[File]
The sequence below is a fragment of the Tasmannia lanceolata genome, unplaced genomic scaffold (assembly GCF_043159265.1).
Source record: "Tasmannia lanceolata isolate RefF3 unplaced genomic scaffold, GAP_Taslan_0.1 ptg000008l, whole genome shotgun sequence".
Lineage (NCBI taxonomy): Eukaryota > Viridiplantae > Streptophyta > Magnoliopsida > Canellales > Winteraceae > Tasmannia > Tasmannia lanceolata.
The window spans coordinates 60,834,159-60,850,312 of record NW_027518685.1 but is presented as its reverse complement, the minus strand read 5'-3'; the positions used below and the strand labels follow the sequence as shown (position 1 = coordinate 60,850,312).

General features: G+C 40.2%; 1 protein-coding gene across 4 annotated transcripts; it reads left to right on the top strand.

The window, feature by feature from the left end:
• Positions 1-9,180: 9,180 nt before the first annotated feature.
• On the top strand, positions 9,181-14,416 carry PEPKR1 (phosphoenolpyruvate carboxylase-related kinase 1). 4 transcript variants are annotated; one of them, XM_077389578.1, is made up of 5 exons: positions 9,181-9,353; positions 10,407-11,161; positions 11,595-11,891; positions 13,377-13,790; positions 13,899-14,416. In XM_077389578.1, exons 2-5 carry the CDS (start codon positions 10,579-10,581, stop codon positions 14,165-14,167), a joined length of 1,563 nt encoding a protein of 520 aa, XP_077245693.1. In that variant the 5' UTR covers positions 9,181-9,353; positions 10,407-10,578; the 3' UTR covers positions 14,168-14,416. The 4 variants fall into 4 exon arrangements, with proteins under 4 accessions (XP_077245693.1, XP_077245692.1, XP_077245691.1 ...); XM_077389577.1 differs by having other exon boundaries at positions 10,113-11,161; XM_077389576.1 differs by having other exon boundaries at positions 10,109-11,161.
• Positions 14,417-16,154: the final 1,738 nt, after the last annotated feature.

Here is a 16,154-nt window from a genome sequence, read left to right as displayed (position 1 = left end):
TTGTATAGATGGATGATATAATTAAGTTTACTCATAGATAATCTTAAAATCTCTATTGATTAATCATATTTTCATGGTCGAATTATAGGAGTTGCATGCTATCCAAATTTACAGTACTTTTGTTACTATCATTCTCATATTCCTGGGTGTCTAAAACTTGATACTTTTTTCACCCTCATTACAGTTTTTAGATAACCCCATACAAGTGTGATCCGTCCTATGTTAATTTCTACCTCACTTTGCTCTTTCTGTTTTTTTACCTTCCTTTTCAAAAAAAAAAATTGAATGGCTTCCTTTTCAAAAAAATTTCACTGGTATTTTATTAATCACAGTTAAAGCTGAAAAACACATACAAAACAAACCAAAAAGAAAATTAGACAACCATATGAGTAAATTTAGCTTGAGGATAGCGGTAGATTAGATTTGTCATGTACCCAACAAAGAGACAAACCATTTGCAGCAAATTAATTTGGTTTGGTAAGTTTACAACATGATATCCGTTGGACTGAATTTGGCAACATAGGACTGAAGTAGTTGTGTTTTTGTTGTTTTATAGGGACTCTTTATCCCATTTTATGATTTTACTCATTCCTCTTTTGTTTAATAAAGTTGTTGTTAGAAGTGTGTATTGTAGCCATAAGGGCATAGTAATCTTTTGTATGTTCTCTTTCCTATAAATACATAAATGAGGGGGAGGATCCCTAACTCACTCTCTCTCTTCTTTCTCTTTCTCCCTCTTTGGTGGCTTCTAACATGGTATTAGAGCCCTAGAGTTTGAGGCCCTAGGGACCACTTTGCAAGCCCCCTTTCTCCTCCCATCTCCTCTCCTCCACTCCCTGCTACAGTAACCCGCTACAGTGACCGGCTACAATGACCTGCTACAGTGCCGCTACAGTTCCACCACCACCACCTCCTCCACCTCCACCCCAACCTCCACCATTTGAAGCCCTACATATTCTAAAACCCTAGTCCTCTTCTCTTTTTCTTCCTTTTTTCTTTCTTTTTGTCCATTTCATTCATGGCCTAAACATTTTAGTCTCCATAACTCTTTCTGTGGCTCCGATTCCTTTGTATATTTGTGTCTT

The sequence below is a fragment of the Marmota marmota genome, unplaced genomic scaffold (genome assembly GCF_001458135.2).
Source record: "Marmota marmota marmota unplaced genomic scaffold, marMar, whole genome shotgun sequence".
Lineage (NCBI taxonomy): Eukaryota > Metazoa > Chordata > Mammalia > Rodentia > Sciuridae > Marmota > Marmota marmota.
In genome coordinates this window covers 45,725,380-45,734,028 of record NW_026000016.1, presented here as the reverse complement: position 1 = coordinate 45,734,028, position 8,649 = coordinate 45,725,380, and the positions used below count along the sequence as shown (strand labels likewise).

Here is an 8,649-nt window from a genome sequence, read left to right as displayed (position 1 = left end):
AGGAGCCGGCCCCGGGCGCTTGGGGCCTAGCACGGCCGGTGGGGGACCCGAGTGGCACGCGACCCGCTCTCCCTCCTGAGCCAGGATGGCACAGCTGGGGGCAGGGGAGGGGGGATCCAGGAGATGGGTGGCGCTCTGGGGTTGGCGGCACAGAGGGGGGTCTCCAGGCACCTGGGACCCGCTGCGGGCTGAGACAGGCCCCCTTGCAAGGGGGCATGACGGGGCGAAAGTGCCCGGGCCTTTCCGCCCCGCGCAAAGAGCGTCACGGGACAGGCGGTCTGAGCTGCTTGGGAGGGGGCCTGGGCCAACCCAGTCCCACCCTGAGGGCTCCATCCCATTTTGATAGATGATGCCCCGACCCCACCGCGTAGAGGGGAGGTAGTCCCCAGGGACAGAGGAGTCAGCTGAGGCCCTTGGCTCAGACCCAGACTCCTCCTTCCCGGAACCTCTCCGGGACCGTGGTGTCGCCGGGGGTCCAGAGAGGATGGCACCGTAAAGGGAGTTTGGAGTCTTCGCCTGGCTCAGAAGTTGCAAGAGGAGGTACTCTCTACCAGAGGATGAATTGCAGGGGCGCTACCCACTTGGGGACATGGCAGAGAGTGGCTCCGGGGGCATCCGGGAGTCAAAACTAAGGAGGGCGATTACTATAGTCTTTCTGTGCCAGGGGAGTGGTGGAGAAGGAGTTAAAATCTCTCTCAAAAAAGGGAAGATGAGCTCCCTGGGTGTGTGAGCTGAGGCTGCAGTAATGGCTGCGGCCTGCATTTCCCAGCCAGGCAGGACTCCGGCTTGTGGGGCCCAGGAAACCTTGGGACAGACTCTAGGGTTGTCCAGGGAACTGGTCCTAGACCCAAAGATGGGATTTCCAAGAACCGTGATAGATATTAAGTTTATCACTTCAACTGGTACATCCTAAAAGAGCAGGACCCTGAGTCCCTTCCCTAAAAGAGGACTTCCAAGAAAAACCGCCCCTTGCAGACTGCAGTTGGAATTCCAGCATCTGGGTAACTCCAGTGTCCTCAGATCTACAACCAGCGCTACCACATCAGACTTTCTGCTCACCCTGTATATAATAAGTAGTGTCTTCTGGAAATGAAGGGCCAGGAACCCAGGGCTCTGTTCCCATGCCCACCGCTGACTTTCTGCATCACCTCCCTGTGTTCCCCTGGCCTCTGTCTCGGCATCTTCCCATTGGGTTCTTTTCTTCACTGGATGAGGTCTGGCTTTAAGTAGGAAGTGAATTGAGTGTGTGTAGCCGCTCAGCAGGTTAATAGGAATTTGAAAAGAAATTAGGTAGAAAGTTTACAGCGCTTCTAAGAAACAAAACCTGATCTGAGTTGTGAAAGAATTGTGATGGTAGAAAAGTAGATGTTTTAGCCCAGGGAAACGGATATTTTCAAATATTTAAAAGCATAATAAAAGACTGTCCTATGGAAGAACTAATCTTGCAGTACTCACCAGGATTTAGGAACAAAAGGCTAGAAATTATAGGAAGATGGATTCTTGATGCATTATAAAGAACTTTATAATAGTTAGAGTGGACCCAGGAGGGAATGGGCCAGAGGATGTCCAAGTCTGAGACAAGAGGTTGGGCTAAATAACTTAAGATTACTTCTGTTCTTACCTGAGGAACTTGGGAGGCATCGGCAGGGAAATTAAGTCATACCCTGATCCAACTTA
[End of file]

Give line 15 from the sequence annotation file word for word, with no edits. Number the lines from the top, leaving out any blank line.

In genome coordinates this window covers 45,725,380-45,734,028 of record NW_026000016.1, presented here as the reverse complement: position 1 = coordinate 45,734,028, position 8,649 = coordinate 45,725,380, and the positions used below count along the sequence as shown (strand labels likewise).